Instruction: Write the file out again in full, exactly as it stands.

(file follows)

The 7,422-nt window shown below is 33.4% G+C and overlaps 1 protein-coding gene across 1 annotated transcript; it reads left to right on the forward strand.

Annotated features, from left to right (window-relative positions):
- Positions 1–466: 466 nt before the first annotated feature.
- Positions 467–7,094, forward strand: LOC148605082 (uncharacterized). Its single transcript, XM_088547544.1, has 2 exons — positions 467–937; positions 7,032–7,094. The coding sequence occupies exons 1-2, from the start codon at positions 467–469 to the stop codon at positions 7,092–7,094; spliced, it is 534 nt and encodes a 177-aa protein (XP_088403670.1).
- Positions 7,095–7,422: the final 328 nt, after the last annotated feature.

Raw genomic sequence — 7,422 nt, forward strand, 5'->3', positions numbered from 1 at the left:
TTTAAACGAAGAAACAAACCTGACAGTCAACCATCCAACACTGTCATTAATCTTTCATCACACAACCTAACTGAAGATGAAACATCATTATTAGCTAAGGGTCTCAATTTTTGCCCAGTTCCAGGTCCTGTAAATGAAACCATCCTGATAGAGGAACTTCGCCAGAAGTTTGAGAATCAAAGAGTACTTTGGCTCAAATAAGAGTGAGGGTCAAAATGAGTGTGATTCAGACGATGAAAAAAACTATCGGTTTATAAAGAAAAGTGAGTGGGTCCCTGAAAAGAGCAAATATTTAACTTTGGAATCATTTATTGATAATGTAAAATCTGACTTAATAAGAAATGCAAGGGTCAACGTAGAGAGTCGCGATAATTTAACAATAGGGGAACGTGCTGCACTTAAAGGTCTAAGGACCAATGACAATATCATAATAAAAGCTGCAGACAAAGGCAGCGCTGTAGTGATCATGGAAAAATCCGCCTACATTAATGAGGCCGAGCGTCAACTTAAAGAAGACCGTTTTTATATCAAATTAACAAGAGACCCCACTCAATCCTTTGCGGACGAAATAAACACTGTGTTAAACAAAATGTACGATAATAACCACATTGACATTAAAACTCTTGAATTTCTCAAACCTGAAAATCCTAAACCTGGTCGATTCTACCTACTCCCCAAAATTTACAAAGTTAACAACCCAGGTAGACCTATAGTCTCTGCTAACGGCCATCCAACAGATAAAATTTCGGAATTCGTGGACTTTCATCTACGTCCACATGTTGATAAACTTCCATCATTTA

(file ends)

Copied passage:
The 7,422-nt window shown below is 33.4% G+C and overlaps 1 protein-coding gene across 1 annotated transcript; it reads left to right on the forward strand.

Annotated features, from left to right (window-relative positions):
- Positions 1–466: 466 nt before the first annotated feature.
- Positions 467–7,094, forward strand: LOC148605082 (uncharacterized). Its single transcript, XM_088547544.1, has 2 exons — positions 467–937; positions 7,032–7,094. The coding sequence occupies exons 1-2, from the start codon at positions 467–469 to the stop codon at positions 7,092–7,094; spliced, it is 534 nt and encodes a 177-aa protein (XP_088403670.1).
- Positions 7,095–7,422: the final 328 nt, after the last annotated feature.

Raw genomic sequence — 7,422 nt, forward strand, 5'->3', positions numbered from 1 at the left:
TTTAAACGAAGAAACAAACCTGACAGTCAACCATCCAACACTGTCATTAATCTTTCATCACACAACCTAACTGAAGATGAAACATCATTATTAGCTAAGGGTCTCAATTTTTGCCCAGTTCCAGGTCCTGTAAATGAAACCATCCTGATAGAGGAACTTCGCCAGAAGTTTGAGAATCAAAGAGTACTTTGGCTCAAATAAGAGTGAGGGTCAAAATGAGTGTGATTCAGACGATGAAAAAAACTATCGGTTTATAAAGAAAAGTGAGTGGGTCCCTGAAAAGAGCAAATATTTAACTTTGGAATCATTTATTGATAATGTAAAATCTGACTTAATAAGAAATGCAAGGGTCAACGTAGAGAGTCGCGATAATTTAACAATAGGGGAACGTGCTGCACTTAAAGGTCTAAGGACCAATGACAATATCATAATAAAAGCTGCAGACAAAGGCAGCGCTGTAGTGATCATGGAAAAATCCGCCTACATTAATGAGGCCGAGCGTCAACTTAAAGAAGACCGTTTTTATATCAAATTAACAAGAGACCCCACTCAATCCTTTGCGGACGAAATAAACACTGTGTTAAACAAAATGTACGATAATAACCACATTGACATTAAAACTCTTGAATTTCTCAAACCTGAAAATCCTAAACCTGGTCGATTCTACCTACTCCCCAAAATTTACAAAGTTAACAACCCAGGTAGACCTATAGTCTCTGCTAACGGCCATCCAACAGATAAAATTTCGGAATTCGTGGACTTTCATCTACGTCCACATGTTGATAAACTTCCATCATTTA